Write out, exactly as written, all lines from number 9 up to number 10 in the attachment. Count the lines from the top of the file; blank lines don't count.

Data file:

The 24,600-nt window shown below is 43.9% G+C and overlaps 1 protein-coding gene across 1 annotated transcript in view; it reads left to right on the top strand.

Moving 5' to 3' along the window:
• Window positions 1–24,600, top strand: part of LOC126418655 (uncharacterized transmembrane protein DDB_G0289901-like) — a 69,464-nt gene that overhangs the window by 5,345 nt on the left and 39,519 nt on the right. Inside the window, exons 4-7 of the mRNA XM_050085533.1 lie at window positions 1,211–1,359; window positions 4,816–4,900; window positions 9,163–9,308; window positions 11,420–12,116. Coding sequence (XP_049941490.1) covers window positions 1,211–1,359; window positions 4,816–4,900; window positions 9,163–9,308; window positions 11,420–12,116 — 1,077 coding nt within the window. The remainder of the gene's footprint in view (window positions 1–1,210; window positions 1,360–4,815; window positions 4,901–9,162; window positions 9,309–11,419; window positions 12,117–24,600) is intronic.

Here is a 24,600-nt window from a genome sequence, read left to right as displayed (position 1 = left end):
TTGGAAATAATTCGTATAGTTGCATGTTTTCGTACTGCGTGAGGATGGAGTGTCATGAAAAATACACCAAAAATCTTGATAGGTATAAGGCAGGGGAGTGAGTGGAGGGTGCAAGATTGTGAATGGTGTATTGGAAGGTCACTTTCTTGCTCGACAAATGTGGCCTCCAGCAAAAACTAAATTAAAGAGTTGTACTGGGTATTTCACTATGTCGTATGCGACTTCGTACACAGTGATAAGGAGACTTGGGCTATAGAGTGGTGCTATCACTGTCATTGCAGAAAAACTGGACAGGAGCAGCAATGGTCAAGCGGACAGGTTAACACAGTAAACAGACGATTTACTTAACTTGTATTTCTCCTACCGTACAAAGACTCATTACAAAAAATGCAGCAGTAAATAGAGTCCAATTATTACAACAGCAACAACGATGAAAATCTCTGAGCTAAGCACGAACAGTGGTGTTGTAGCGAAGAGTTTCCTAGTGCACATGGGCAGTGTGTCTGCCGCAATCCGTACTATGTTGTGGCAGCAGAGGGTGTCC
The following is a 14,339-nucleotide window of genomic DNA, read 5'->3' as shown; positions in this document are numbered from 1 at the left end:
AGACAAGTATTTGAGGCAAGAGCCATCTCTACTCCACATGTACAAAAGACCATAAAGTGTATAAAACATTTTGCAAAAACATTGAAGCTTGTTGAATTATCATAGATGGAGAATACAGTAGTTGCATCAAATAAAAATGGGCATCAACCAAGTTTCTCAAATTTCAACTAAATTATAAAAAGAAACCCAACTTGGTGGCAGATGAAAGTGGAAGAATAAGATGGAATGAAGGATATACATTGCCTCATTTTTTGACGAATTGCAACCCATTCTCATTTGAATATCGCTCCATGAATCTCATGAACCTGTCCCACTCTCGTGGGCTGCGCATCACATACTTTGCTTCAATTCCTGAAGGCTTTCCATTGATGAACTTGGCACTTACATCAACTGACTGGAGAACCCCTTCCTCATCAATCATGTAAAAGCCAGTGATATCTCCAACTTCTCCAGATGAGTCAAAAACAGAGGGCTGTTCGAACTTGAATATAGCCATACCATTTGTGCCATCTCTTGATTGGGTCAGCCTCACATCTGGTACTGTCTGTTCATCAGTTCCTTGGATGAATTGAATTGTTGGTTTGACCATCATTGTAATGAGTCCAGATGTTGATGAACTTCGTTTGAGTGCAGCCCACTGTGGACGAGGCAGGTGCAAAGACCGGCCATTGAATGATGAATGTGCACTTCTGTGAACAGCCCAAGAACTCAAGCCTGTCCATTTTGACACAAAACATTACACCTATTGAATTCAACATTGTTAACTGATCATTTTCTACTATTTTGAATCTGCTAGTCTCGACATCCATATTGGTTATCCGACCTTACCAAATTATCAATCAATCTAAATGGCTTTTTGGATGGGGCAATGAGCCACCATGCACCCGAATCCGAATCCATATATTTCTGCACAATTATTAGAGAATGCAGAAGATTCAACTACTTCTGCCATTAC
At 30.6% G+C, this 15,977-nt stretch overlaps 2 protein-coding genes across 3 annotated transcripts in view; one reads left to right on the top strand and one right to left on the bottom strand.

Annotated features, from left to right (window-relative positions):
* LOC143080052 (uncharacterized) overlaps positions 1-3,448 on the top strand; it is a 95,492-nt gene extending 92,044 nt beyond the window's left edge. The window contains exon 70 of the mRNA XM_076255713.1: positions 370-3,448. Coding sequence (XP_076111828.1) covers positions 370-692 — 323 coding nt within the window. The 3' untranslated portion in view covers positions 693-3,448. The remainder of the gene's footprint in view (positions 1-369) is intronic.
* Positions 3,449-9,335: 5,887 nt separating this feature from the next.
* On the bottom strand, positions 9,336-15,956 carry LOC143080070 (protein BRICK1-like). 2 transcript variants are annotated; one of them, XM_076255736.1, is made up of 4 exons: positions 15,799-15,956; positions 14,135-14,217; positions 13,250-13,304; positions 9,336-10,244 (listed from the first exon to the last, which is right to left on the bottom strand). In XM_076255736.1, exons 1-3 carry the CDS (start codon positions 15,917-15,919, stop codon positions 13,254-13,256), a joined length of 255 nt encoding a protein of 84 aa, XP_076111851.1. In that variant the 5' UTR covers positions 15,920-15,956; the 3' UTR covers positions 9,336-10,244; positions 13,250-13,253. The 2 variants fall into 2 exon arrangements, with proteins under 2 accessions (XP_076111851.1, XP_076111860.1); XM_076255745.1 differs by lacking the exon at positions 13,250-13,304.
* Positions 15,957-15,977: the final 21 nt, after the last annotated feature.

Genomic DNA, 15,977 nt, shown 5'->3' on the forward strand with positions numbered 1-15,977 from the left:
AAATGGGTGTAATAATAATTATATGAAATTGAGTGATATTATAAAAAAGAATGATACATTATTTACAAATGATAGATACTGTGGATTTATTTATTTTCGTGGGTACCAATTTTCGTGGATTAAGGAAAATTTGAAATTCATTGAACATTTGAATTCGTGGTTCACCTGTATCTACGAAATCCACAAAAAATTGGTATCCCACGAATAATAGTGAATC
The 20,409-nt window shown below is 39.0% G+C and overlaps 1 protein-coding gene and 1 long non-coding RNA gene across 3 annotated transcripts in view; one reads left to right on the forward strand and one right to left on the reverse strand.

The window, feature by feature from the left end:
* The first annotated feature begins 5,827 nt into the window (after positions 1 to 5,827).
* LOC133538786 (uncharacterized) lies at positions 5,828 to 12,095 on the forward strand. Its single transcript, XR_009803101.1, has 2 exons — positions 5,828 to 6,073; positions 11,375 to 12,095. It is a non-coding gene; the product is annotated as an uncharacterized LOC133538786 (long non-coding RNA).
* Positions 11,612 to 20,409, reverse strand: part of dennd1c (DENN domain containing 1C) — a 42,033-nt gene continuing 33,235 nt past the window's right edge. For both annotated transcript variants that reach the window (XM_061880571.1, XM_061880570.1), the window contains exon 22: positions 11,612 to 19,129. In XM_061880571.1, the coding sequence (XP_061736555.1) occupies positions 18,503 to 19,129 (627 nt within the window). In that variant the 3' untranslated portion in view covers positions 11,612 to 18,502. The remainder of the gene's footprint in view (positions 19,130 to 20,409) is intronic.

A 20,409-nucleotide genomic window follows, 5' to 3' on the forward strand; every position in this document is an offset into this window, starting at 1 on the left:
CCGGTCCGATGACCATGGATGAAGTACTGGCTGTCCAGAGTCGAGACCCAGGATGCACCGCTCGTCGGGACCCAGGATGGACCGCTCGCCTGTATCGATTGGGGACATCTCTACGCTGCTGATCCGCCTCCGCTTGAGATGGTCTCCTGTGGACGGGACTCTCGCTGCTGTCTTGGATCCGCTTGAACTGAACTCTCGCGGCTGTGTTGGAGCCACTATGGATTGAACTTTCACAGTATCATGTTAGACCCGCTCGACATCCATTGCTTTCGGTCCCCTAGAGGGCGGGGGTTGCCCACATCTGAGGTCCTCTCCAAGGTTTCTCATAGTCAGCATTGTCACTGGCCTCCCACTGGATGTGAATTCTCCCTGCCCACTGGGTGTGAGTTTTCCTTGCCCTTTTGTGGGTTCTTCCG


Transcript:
Annotated features, from left to right (window-relative positions):
* LOC143080052 (uncharacterized) overlaps positions 1-3,448 on the top strand; it is a 95,492-nt gene extending 92,044 nt beyond the window's left edge. The window contains exon 70 of the mRNA XM_076255713.1: positions 370-3,448. Coding sequence (XP_076111828.1) covers positions 370-692 — 323 coding nt within the window. The 3' untranslated portion in view covers positions 693-3,448. The remainder of the gene's footprint in view (positions 1-369) is intronic.